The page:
and spread its salutary influence on the
minds of the youth of our country.
A Friend of Education.
June 2G, 1858.
Union In a Slave State.
A great Mass Meeting was held at Do
ver, Delaware, June 10th, to organise a
party to oppose the present Administra
tion. Not only each county but each
Hundred (answering to our townships)
was represented. The party was named
"The People's Party," and tbe principles
adopted for its platform arc, that tbe citi
zens of the Territories be allowed to settle
their own institutions and their own forms
of government that the Constitution of
every new State be submitted to the peo
ple for ratification or rejection before be
ing accepted by Congress that a tariff
fur revenue be laid with incidental protec
tion to homo industry that when the re
venue of the government exceeds the ex
penditures, such excess asjnay be derived
from the sale of the public lands, shall be
divided among the States and the impor
tation of foreign criminals and paupers be
prohibited. Many Democrats joined the
j.The follovfitie extrat t. from T. BLra-sMs Run's
reliliratetl Htttvral pot-en. dearrililne thv beNUliee of
renimvlvania's noble ilmD, is eniinenlly true ami
Fair Pennsylvania! than thy midland vales.
Lying 'twixt hilla of green, and boum alar
By billowy mountain! rolling- In ttie bine.
No lovelier lauilcaie meets the traveler' ere.
Then labor reap and tows hi sure reward,
And Peace and Plenty walk amid the glow
And perfumes of old garner. 1 hare aero,
In lands less free, but far more known,
Tbe streams whirh flow through hi-turr, and wash
Tbe legi-ndary shores, and cleave in twain
Old capital and town, dividing oft
tlreat empire, and estates of petty kings
And princes, whose domains, full many a field.
Briatlitifl elib I . !-- r -.11. West.
Outmaure, and might put to shame! And yet
Nor Rhine, like 111 rebus, crowued and reeling through
His hills; nor Danube, married with tyranny.
His dull waves moaning on Hungarian shores;
Nor rapid Po, hi opaque waters pouring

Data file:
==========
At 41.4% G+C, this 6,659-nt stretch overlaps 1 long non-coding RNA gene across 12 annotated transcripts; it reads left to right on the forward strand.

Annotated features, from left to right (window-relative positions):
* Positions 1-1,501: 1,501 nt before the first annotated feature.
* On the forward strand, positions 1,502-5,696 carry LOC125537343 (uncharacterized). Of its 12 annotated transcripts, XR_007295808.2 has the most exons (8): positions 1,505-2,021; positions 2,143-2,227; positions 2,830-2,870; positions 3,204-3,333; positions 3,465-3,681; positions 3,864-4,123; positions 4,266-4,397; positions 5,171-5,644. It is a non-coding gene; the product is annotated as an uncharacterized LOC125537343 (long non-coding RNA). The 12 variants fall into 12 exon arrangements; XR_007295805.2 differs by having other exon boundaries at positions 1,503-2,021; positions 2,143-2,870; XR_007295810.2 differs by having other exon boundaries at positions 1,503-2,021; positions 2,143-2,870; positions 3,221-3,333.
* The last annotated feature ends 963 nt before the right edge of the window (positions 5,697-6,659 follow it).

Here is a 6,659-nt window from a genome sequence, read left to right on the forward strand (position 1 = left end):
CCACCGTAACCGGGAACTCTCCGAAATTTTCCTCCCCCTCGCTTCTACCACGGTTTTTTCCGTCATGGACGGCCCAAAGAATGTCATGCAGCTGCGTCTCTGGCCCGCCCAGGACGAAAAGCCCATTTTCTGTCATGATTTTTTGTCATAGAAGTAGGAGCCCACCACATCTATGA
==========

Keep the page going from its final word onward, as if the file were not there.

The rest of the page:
Athwart the fairest, fruitfulest, and must
Kni-laveil of European lands; nor Seine,
Winding unrerUin through inconstant France;
Are half so lair a thy broad stn-am, who breast
Is gemmed with many IMra; aud whose proud name
Shall yet became among tbe names of rivers
A svuonvme of beauty grave eh ta4.
A New Summer Trip.
Lewiiburg... Northumberland. ..Dr.Priettty.
The completion of the connection of the
Ilarrisburg and Baltimore Railroad with
Sunbury, and thus with the Sunbury &
Erie road, is an event of no small impor
tance to the commercial interests of the
country, opening up as it docs to our State
a new route of railroad travel from Harris
burg to Western New York, aud indeed
to the whole of the West, as far as Iowa.
But it is not so much in its commercial
rotations, that we desigu now to speak of
it, as in regard to the facilities it affords
for a new route of recreative summer tra
vel of the very highest iutcrest to tbe
' tourist, the poet, or the philosopher ; for
it will carrjr bim through scenery of the
: most romantic and varied kind ; all along
j the beautiful banks of the Susquehanna,
where Coleridge and his fellow poets
I dreamed of establishing thcmselveSjthougb
.1. ., t;.,i..i ;t
It would be a new and most delightful
summer trip to most of our readers, that
to Xorthumberland, and the grave of the
philosopher to Lewulury, with its hand
some University building, designed by T.
U. Walker, and with but few rivals as a
University building in the United States.
Thence the traveler might pursue his way
by Williamsport and Eltuira to Niagara,
or anywhere be pleased.
Northumberland itself is a study. Sit
uated on tbe railroad withiu tvsu tuilea of
Sunbury, and within about as many hours
oi narrisuurg iu me cars, it ica si me
r I T : i , . . t
confluence of tbe two branches of tbe Sus
quehanna. The town itself is old and
small, not growing as it ought, consider
ing tbe canals that meet here, and tbe
railroad, and tbe bank, and tbe almost un
equalled beauty of tbe surrounding scene
lbe Iast 18 ,ts cl)lef attraction, and,
no doubt, helped to iuduce Dr. Priestly
t0 select IIere te built a residence, a
'arge ftntae mansion that still remains at
the end of between sixty and seventy
years, a sounder and better structure, for
durability and finish, than almost any
house in the whole State built at that
time. There is not a crack in the plaster,
not a stone in the foundation has settled,
not a board in the floor or on the whole
establishment seems to have shrunk the